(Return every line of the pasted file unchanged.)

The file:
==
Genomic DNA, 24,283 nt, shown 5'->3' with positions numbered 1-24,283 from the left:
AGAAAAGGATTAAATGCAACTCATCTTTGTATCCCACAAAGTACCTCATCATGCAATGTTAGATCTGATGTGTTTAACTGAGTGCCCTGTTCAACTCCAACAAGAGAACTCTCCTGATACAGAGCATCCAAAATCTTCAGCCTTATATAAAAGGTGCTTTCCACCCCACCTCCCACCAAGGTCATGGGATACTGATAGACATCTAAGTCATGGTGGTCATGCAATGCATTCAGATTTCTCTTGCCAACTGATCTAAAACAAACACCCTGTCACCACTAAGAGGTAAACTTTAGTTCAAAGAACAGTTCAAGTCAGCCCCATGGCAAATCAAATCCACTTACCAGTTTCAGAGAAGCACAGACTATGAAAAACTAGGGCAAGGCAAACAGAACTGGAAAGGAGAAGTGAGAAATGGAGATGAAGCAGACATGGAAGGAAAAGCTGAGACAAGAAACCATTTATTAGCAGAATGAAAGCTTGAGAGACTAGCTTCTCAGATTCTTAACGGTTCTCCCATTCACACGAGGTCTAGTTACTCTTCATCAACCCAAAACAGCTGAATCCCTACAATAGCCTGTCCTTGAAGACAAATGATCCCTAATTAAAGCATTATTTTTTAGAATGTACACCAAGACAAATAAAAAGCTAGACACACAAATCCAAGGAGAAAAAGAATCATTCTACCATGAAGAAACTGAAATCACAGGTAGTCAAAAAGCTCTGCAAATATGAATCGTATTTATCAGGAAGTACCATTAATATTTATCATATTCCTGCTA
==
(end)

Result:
Genomic DNA, 24,283 nt, shown 5'->3' with positions numbered 1-24,283 from the left:
AGAAAAGGATTAAATGCAACTCATCTTTGTATCCCACAAAGTACCTCATCATGCAATGTTAGATCTGATGTGTTTAACTGAGTGCCCTGTTCAACTCCAACAAGAGAACTCTCCTGATACAGAGCATCCAAAATCTTCAGCCTTATATAAAAGGTGCTTTCCACCCCACCTCCCACCAAGGTCATGGGATACTGATAGACATCTAAGTCATGGTGGTCATGCAATGCATTCAGATTTCTCTTGCCAACTGATCTAAAACAAACACCCTGTCACCACTAAGAGGTAAACTTTAGTTCAAAGAACAGTTCAAGTCAGCCCCATGGCAAATCAAATCCACTTACCAGTTTCAGAGAAGCACAGACTATGAAAAACTAGGGCAAGGCAAACAGAACTGGAAAGGAGAAGTGAGAAATGGAGATGAAGCAGACATGGAAGGAAAAGCTGAGACAAGAAACCATTTATTAGCAGAATGAAAGCTTGAGAGACTAGCTTCTCAGATTCTTAACGGTTCTCCCATTCACACGAGGTCTAGTTACTCTTCATCAACCCAAAACAGCTGAATCCCTACAATAGCCTGTCCTTGAAGACAAATGATCCCTAATTAAAGCATTATTTTTTAGAATGTACACCAAGACAAATAAAAAGCTAGACACACAAATCCAAGGAGAAAAAGAATCATTCTACCATGAAGAAACTGAAATCACAGGTAGTCAAAAAGCTCTGCAAATATGAATCGTATTTATCAGGAAGTACCATTAATATTTATCATATTCCTGCTA